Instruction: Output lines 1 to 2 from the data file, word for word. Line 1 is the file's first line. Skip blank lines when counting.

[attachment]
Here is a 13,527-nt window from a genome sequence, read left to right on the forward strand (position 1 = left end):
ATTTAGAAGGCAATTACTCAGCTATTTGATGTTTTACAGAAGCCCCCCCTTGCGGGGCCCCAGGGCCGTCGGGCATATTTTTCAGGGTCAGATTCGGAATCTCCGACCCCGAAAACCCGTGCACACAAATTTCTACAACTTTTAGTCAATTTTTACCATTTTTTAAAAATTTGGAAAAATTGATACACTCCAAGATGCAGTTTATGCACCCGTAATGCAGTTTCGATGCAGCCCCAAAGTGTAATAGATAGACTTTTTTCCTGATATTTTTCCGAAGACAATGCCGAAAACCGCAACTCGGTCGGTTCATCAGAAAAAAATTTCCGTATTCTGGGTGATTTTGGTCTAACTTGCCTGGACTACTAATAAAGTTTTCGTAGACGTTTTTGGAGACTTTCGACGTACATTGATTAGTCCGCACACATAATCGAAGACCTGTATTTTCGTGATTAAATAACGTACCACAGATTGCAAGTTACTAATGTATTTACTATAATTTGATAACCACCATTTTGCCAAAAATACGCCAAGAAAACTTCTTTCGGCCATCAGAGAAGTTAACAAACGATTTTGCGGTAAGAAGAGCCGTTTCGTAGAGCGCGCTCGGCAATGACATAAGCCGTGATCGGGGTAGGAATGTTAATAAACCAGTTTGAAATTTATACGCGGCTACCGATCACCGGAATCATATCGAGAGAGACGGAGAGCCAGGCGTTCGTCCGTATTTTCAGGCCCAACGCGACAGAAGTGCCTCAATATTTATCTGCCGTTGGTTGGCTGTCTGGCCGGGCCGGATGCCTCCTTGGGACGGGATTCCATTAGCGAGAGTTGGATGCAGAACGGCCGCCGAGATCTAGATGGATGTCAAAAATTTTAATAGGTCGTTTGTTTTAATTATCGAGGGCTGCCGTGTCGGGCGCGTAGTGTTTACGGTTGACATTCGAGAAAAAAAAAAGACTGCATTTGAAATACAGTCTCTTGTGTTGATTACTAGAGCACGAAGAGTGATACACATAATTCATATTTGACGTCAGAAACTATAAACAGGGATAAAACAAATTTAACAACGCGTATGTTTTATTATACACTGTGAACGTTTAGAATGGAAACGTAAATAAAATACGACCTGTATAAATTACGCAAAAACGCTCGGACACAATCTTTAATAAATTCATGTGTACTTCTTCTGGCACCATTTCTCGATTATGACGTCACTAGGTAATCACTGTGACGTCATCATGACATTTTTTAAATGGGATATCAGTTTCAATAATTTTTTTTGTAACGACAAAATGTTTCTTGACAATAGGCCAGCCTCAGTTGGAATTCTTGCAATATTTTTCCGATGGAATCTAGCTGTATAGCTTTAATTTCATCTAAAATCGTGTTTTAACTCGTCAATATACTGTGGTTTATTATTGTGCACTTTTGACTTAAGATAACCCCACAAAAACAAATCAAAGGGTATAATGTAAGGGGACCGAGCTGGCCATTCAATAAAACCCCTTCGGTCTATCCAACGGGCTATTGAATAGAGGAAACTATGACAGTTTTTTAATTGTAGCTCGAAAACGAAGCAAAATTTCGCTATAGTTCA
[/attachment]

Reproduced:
Here is a 13,527-nt window from a genome sequence, read left to right on the forward strand (position 1 = left end):
ATTTAGAAGGCAATTACTCAGCTATTTGATGTTTTACAGAAGCCCCCCCTTGCGGGGCCCCAGGGCCGTCGGGCATATTTTTCAGGGTCAGATTCGGAATCTCCGACCCCGAAAACCCGTGCACACAAATTTCTACAACTTTTAGTCAATTTTTACCATTTTTTAAAAATTTGGAAAAATTGATACACTCCAAGATGCAGTTTATGCACCCGTAATGCAGTTTCGATGCAGCCCCAAAGTGTAATAGATAGACTTTTTTCCTGATATTTTTCCGAAGACAATGCCGAAAACCGCAACTCGGTCGGTTCATCAGAAAAAAATTTCCGTATTCTGGGTGATTTTGGTCTAACTTGCCTGGACTACTAATAAAGTTTTCGTAGACGTTTTTGGAGACTTTCGACGTACATTGATTAGTCCGCACACATAATCGAAGACCTGTATTTTCGTGATTAAATAACGTACCACAGATTGCAAGTTACTAATGTATTTACTATAATTTGATAACCACCATTTTGCCAAAAATACGCCAAGAAAACTTCTTTCGGCCATCAGAGAAGTTAACAAACGATTTTGCGGTAAGAAGAGCCGTTTCGTAGAGCGCGCTCGGCAATGACATAAGCCGTGATCGGGGTAGGAATGTTAATAAACCAGTTTGAAATTTATACGCGGCTACCGATCACCGGAATCATATCGAGAGAGACGGAGAGCCAGGCGTTCGTCCGTATTTTCAGGCCCAACGCGACAGAAGTGCCTCAATATTTATCTGCCGTTGGTTGGCTGTCTGGCCGGGCCGGATGCCTCCTTGGGACGGGATTCCATTAGCGAGAGTTGGATGCAGAACGGCCGCCGAGATCTAGATGGATGTCAAAAATTTTAATAGGTCGTTTGTTTTAATTATCGAGGGCTGCCGTGTCGGGCGCGTAGTGTTTACGGTTGACATTCGAGAAAAAAAAAAGACTGCATTTGAAATACAGTCTCTTGTGTTGATTACTAGAGCACGAAGAGTGATACACATAATTCATATTTGACGTCAGAAACTATAAACAGGGATAAAACAAATTTAACAACGCGTATGTTTTATTATACACTGTGAACGTTTAGAATGGAAACGTAAATAAAATACGACCTGTATAAATTACGCAAAAACGCTCGGACACAATCTTTAATAAATTCATGTGTACTTCTTCTGGCACCATTTCTCGATTATGACGTCACTAGGTAATCACTGTGACGTCATCATGACATTTTTTAAATGGGATATCAGTTTCAATAATTTTTTTTGTAACGACAAAATGTTTCTTGACAATAGGCCAGCCTCAGTTGGAATTCTTGCAATATTTTTCCGATGGAATCTAGCTGTATAGCTTTAATTTCATCTAAAATCGTGTTTTAACTCGTCAATATACTGTGGTTTATTATTGTGCACTTTTGACTTAAGATAACCCCACAAAAACAAATCAAAGGGTATAATGTAAGGGGACCGAGCTGGCCATTCAATAAAACCCCTTCGGTCTATCCAACGGGCTATTGAATAGAGGAAACTATGACAGTTTTTTAATTGTAGCTCGAAAACGAAGCAAAATTTCGCTATAGTTCA